Observations of conduction driven evaporation in the early rise phase of solar flares
Institute of Astronomy, ETH Zurich, 8093 Zurich, Switzerland e-mail: firstname.lastname@example.org
2 Department of Physics and Astronomy, University of Glasgow, Glasgow G12 8QQ, UK
Accepted: 6 March 2009
Context. The classical flare picture features a beam of electrons, which were accelerated in a site in the corona, hitting the chromosphere. The electrons are stopped in the dense chromospheric plasma, emitting bremsstrahlung in hard X-rays. The ambient material is heated by the deposited energy and expands into the magnetic flare loops, a process termed chromospheric evaporation. In this view hard X-ray emission from the chromosphere is succeeded by soft-X-ray emission from the hot plasma in the flare loop, the soft X-ray emission being a direct consequence of the impact of the non-thermal particle beam. However, observations of events exist in which a pronounced increase in soft X-ray emission is observed minutes before the onset of the hard X-ray emission. Such pre-flare emission clearly contradicts the classical flare picture.
Aims. For the first time, the pre-flare phase of such solar flares is studied in detail. The aim is to understand the early rise phase of these events. We want to explain the time evolution of the observed emission by means of alternative energy transport mechanisms such as heat conduction.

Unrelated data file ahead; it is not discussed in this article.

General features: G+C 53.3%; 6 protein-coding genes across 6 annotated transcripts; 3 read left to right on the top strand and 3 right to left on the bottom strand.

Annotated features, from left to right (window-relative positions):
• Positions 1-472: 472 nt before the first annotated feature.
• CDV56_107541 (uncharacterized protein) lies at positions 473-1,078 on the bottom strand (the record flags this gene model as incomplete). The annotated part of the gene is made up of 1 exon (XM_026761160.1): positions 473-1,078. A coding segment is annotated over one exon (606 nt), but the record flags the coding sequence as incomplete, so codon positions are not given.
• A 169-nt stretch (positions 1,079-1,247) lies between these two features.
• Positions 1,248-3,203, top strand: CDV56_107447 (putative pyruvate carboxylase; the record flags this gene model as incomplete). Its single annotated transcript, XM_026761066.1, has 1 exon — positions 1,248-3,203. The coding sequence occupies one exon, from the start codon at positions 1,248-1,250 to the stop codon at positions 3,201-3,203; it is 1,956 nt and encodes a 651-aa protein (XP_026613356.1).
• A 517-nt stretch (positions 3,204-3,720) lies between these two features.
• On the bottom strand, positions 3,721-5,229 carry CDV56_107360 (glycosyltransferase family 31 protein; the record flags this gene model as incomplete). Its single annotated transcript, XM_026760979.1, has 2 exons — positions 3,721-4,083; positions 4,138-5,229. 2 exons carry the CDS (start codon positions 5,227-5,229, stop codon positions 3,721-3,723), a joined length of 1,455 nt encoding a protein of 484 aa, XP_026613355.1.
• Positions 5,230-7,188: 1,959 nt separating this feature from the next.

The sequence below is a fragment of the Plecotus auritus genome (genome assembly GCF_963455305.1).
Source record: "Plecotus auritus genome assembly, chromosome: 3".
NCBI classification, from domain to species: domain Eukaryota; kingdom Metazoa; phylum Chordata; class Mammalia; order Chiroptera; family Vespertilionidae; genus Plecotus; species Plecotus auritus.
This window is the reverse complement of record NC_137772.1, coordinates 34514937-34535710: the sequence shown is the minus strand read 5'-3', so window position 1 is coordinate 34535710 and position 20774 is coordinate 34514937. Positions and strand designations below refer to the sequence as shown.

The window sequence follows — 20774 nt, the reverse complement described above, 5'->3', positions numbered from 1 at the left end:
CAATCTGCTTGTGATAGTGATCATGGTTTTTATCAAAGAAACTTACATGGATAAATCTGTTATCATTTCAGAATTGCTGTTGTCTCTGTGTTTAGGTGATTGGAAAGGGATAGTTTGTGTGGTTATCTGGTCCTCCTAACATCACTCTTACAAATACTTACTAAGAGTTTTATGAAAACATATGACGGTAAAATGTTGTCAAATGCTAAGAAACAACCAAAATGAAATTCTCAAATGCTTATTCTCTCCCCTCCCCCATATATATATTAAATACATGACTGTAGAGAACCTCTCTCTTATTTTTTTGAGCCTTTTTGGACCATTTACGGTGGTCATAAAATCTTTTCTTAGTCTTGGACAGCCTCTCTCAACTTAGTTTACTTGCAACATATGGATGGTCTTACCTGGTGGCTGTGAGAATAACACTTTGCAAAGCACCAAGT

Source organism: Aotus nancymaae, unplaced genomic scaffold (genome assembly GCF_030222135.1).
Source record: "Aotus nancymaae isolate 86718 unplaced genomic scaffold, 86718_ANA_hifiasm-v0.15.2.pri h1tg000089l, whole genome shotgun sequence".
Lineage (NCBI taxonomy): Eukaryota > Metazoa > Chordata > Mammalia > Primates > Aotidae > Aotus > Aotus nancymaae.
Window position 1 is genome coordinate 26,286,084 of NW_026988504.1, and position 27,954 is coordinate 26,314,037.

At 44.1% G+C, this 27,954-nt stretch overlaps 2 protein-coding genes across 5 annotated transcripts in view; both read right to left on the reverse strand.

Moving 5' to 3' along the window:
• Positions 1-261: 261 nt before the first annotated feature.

Methods. RHESSI events displaying pronounced pre-flare emission were analyzed in imaging and spectroscopy. The time evolution of images and full sun spectra was investigated and compared to the theoretical expectations from conduction driven chromospheric evaporation.
Results. The pre-flare phase is characterized by purely thermal emission from a coronal source with increasing emission measure and density. After this earliest phase, a small non-thermal tail to higher energies appears in the spectra, becoming more and more pronounced. However, images still only display one X-ray source, implying that this non-thermal emission is coronal. The increase of emission measure and density indicates that material is added to the coronal region. The most plausible origin is evaporated material from the chromosphere. Energy provided by a heat flux is capable of driving chromospheric evaporation. We show that the often used classical Spitzer treatment of the conductive flux is not applicable. The conductive flux is saturated. During the preflare-phase, the temperature of the coronal source remains constant or increases. Continuous heating in the corona is necessary to explain this observation.
Conclusions. The observations of the pre-flare phase of four solar flares are consistent with chromospheric evaporation driven by a saturated heat flux. Additionally, continuous heating in the corona is necessary to sustain the observed temperature.
Key words: Sun: flares / Sun: X-rays, gamma rays / acceleration of particles
© ESO, 2009